One wishes Ballard Godspeed in his wisely chosen new career. This is a fine beginning to it.

WHERE I’M BOUND

The experiences of black soldiers during the Civil War, and the ordeal of a family victimized and fragmented by slavery, are the subjects in this well-researched and solidly written debut novel, by a respected teacher and historian (One More Day’s Journey, not reviewed, etc.).

As the War draws to its close, runaway slave Joe Duckett escapes from a Confederate prison camp and joins the Union Army as a scout, then is soon made sergeant in a Colored Cavalry troop. Meanwhile (and in parallel chapters throughout), Joe’s wife Zenobia, left behind on the Kenworthy plantation in Mississippi, plans to escape to freedom with her youngest children (the two eldest having been sold to another owner), aided by black field-boss Drayton, who not-so-secretly loves her. Ballard leans rather too heavily on melodramatic coincidence: people who in real life doubtless would never have seen one another again manage to keep meeting on various estates and battlefields (the most egregious such examples are Joe’s chance reunion with his oldest son Luke and his man-to-man combat with Colonel Richard Kenworthy). But the story is swiftly paced and filled with vivid incidents, many of which, as an Author’s Note explains, are indeed historical: the court-martial aboard ship (a steamboat carrying cotton to Vicksburg) of a racist civilian who had interfered with a black soldier on sentry duty; Zenobia’s flight by raft in pursuit of a Yankee boat, and her capture by “deserters and irregulars”; and a horrific scene in which the Union Army unleashes maddened bloodhounds against its foe. The narrative is further distinguished by crisp, credible dialogue and scrupulously fair and fascinating portrayals of the wide spectrum of relationships—many of them genuinely loving ones—between embattled, indignant Southerners and “their” blacks. And you won’t soon forget the haunting final scene.

One wishes Ballard Godspeed in his wisely chosen new career. This is a fine beginning to it.

Pub Date: Oct. 5, 2000

ISBN: 0-684-87031-2

Page Count: 320

Publisher: Simon & Schuster

Review Posted Online: May 20, 2010

Kirkus Reviews Issue: Sept. 1, 2000

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Nothing original, but in Hilderbrand’s hands it’s easy to get lost in the story.

BAREFOOT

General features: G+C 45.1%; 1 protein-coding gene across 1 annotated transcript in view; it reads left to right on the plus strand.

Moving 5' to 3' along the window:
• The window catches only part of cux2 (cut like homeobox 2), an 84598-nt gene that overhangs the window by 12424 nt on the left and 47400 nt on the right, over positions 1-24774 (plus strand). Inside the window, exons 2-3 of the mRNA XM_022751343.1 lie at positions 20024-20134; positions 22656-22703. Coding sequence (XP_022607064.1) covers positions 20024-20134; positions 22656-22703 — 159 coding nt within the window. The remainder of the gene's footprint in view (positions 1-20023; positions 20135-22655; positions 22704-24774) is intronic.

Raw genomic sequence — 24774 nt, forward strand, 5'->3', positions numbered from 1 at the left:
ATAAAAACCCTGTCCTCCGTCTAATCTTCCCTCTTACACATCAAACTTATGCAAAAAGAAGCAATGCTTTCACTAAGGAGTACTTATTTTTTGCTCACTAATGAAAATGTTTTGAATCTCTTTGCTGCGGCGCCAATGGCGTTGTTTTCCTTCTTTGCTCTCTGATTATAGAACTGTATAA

Privileged 30-somethings hide from their woes in Nantucket.

Hilderbrand’s saga follows the lives of Melanie, Brenda and Vicki. Vicki, alpha mom and perfect wife, is battling late-stage lung cancer and, in an uncharacteristically flaky moment, opts for chemotherapy at the beach. Vicki shares ownership of a tiny Nantucket cottage with her younger sister Brenda. Brenda, a literature professor, tags along for the summer, partly out of familial duty, partly because she’s fleeing the fallout from her illicit affair with a student. As for Melanie, she gets a last minute invite from Vicki, after Melanie confides that Melanie’s husband is having an affair. Between Melanie and Brenda, Vicki feels her two young boys should have adequate supervision, but a disastrous first day on the island forces the trio to source some outside help. Enter Josh, the adorable and affable local who is hired to tend to the boys. On break from college, Josh learns about the pitfalls of mature love as he falls for the beauties in the snug abode. Josh likes beer, analysis-free relationships and hot older women. In a word, he’s believable. In addition to a healthy dose of testosterone, the novel is balanced by powerful descriptions of Vicki’s bond with her two boys. Emotions run high as she prepares for death.

Nothing original, but in Hilderbrand’s hands it’s easy to get lost in the story.

Pub Date: July 2, 2007

ISBN: 978-0-316-01858-6

Page Count: 352

Publisher: Little, Brown

Review Posted Online: June 24, 2010

Kirkus Reviews Issue: May 15, 2007

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More about grief and tragedy than romance.

FRIENDS FOREVER

Five friends meet on their first day of kindergarten at the exclusive Atwood School and remain lifelong friends through tragedy and triumph.

When Gabby, Billy, Izzie, Andy and Sean meet in the toy kitchen of the kindergarten classroom on their first day of school, no one can know how strong the group’s friendship will remain. Despite their different personalities and interests, the five grow up together and become even closer as they come into their own talents and life paths. But tragedy will strike and strike again. Family troubles, abusive parents, drugs, alcohol, stress, grief and even random bad luck will put pressure on each of them individually and as a group. Known for her emotional romances, Steel makes a bit of a departure with this effort that follows a group of friends through young adulthood. But even as one tragedy after another befalls the friends, the impact of the events is blunted by a distant narrative style that lacks emotional intensity. 

More about grief and tragedy than romance.

Pub Date: July 24, 2012

ISBN: 978-0-385-34321-3

Page Count: 322

Publisher: Delacorte

Review Posted Online: Nov. 14, 2012

Kirkus Reviews Issue: Dec. 1, 2012

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